Throughout his career, Akhmetov has maintained a close connection to Yanukovych. The politician became governor of Akhmetov’s native Donetsk region in 1997 and was subsequently appointed Prime Minister. In 2004, Akhmetov supported Yanukovych’s first run for President, donating an undisclosed sum to his election campaign. Akhmetov’s Shakhtar Arena was selected to be one of the stadiums that will host the European Soccer Cup in June.

At the same time, Yanukovych’s political failures have been painful for Akhmetov. When Yanukovych lost the presidential race to Viktor Yushchenko, the new president annulled the state asset sales of 2004, which saw Akhmetov and his partners paying $800 million for Kryvorizhstal, Ukraine’s largest single steel mill. Yushchenko unwound the deal and, in 2005, re-sold the mill to billionaire Lakshmi Mittal’s steelmaker for $4.8 billion.

In 2010, Yanukovych was elected President and not long after Akhmetov’s business began to expand once again, including the purchase from private owners of two competing steel mills, MMK Ilyich and Zaporizhstal, which boosted the company’s 2011 revenue by 52 percent to more than $14 billion.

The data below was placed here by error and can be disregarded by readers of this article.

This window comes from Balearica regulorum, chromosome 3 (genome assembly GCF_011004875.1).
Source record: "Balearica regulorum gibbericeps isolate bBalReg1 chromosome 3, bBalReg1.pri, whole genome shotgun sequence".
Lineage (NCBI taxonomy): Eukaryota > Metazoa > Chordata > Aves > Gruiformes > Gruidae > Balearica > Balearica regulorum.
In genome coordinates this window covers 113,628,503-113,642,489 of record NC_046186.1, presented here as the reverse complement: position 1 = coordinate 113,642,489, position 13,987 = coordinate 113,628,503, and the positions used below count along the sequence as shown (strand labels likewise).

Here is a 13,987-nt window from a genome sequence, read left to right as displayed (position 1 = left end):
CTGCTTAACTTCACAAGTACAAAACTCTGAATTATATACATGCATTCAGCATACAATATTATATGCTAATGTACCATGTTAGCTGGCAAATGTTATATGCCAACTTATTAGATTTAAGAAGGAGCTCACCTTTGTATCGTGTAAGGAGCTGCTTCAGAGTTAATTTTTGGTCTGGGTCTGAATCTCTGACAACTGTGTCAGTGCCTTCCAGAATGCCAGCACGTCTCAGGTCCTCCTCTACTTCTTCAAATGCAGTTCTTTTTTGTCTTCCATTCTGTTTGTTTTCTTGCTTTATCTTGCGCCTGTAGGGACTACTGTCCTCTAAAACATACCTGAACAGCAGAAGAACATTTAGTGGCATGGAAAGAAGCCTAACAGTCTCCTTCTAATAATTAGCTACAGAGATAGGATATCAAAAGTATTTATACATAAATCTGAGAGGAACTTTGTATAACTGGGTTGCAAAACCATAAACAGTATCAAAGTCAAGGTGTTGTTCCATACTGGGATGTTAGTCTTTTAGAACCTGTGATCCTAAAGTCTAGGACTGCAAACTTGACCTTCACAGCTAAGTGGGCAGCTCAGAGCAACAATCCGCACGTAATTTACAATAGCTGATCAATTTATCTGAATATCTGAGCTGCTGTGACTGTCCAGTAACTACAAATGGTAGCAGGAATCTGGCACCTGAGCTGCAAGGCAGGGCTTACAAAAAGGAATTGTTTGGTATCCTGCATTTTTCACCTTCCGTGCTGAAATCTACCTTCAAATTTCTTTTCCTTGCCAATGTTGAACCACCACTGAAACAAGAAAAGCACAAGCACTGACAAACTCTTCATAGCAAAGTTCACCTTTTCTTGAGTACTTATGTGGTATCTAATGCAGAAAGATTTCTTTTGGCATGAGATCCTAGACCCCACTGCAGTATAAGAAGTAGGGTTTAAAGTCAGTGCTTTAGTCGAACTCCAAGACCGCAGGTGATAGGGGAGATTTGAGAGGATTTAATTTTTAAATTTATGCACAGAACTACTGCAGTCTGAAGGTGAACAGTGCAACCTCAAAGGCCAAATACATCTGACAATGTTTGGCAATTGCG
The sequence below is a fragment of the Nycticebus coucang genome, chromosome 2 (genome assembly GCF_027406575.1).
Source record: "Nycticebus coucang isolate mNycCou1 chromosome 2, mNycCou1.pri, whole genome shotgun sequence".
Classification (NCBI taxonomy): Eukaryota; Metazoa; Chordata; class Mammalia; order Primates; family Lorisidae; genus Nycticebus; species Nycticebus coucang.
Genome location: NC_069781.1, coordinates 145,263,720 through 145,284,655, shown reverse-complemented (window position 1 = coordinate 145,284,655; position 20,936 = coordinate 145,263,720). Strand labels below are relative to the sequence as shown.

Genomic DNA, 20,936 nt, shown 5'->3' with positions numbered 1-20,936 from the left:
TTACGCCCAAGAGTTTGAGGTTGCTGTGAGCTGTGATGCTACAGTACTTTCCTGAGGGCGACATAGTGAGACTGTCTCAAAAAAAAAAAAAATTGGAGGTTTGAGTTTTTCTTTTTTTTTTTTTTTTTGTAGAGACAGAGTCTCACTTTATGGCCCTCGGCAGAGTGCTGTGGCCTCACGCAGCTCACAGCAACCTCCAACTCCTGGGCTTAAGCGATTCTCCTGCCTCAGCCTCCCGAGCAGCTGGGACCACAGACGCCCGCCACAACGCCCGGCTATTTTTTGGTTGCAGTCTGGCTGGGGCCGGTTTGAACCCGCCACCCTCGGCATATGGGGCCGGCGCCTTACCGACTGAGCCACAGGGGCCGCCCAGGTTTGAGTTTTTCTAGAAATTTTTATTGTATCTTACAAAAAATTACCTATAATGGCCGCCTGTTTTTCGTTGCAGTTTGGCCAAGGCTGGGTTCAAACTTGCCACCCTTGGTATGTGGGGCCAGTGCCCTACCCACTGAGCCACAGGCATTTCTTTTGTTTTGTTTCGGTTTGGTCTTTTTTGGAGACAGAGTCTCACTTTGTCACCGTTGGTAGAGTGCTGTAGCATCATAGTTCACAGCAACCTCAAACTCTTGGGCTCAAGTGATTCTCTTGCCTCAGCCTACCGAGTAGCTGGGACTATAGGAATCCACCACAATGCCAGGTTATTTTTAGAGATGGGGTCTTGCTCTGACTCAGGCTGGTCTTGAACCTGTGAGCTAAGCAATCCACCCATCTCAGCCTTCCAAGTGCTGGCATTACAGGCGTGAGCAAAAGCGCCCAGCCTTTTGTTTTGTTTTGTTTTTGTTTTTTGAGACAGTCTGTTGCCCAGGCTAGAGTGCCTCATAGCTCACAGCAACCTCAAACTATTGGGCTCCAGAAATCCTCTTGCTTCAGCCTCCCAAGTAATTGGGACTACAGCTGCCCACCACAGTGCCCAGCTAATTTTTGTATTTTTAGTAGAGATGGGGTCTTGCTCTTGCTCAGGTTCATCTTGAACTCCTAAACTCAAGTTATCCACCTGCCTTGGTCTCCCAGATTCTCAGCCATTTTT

By the Numbers

Akhmetov’s 100 percent ownership of DTEK and his 71 percent stake in Metinvest today make up more than $16 billion of his total net worth.

DTEK is valued by taking the average of enterprise value- to-Ebitda (earnings before interest, taxes, depreciation and amortization) and price-to-earnings multiples of five publicly- traded energy peers, including Dniproenergo (DNEN), Coal Energy SA (CLE), Tauron Polska Energia SA (TPE), CEZ AS (CEZ) and OJSC Irkutskenergo. The figures used for DTEK are forecasts for 2012 provided by Concorde Capital, a Ukraine-based investment bank that follows the company, while those used for its peers are the latest available results.